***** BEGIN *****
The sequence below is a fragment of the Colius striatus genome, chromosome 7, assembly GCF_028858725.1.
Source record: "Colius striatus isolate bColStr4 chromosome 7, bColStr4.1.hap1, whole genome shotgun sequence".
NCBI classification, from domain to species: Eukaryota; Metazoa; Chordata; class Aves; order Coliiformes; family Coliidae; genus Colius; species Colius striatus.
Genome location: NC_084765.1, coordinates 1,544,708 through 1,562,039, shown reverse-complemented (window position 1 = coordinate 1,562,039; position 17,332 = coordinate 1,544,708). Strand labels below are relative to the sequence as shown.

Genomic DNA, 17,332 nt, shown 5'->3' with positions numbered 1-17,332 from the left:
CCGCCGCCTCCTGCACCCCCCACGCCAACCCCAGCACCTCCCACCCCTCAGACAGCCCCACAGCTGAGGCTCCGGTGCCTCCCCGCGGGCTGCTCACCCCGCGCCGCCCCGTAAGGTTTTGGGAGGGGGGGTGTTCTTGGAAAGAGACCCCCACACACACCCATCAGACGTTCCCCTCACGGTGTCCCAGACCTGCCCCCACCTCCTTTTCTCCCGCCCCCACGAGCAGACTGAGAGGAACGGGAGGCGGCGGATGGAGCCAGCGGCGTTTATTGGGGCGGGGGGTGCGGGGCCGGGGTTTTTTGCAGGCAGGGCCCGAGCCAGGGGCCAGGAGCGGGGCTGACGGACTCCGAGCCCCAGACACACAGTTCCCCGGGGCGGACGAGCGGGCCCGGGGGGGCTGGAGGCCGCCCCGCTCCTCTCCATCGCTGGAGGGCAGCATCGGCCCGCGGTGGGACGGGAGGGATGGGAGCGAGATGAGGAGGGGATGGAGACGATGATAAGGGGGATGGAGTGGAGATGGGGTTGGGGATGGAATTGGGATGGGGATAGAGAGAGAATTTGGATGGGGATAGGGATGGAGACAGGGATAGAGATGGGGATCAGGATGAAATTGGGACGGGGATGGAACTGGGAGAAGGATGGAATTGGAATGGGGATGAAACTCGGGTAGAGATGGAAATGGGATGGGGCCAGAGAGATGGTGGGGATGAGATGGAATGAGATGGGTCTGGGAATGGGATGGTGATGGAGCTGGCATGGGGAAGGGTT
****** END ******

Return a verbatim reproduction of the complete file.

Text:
The sequence below is a fragment of the Colius striatus genome, chromosome 7, assembly GCF_028858725.1.
Source record: "Colius striatus isolate bColStr4 chromosome 7, bColStr4.1.hap1, whole genome shotgun sequence".
NCBI classification, from domain to species: Eukaryota; Metazoa; Chordata; class Aves; order Coliiformes; family Coliidae; genus Colius; species Colius striatus.
Genome location: NC_084765.1, coordinates 1,544,708 through 1,562,039, shown reverse-complemented (window position 1 = coordinate 1,562,039; position 17,332 = coordinate 1,544,708). Strand labels below are relative to the sequence as shown.

Genomic DNA, 17,332 nt, shown 5'->3' with positions numbered 1-17,332 from the left:
CCGCCGCCTCCTGCACCCCCCACGCCAACCCCAGCACCTCCCACCCCTCAGACAGCCCCACAGCTGAGGCTCCGGTGCCTCCCCGCGGGCTGCTCACCCCGCGCCGCCCCGTAAGGTTTTGGGAGGGGGGGTGTTCTTGGAAAGAGACCCCCACACACACCCATCAGACGTTCCCCTCACGGTGTCCCAGACCTGCCCCCACCTCCTTTTCTCCCGCCCCCACGAGCAGACTGAGAGGAACGGGAGGCGGCGGATGGAGCCAGCGGCGTTTATTGGGGCGGGGGGTGCGGGGCCGGGGTTTTTTGCAGGCAGGGCCCGAGCCAGGGGCCAGGAGCGGGGCTGACGGACTCCGAGCCCCAGACACACAGTTCCCCGGGGCGGACGAGCGGGCCCGGGGGGGCTGGAGGCCGCCCCGCTCCTCTCCATCGCTGGAGGGCAGCATCGGCCCGCGGTGGGACGGGAGGGATGGGAGCGAGATGAGGAGGGGATGGAGACGATGATAAGGGGGATGGAGTGGAGATGGGGTTGGGGATGGAATTGGGATGGGGATAGAGAGAGAATTTGGATGGGGATAGGGATGGAGACAGGGATAGAGATGGGGATCAGGATGAAATTGGGACGGGGATGGAACTGGGAGAAGGATGGAATTGGAATGGGGATGAAACTCGGGTAGAGATGGAAATGGGATGGGGCCAGAGAGATGGTGGGGATGAGATGGAATGAGATGGGTCTGGGAATGGGATGGTGATGGAGCTGGCATGGGGAAGGGTT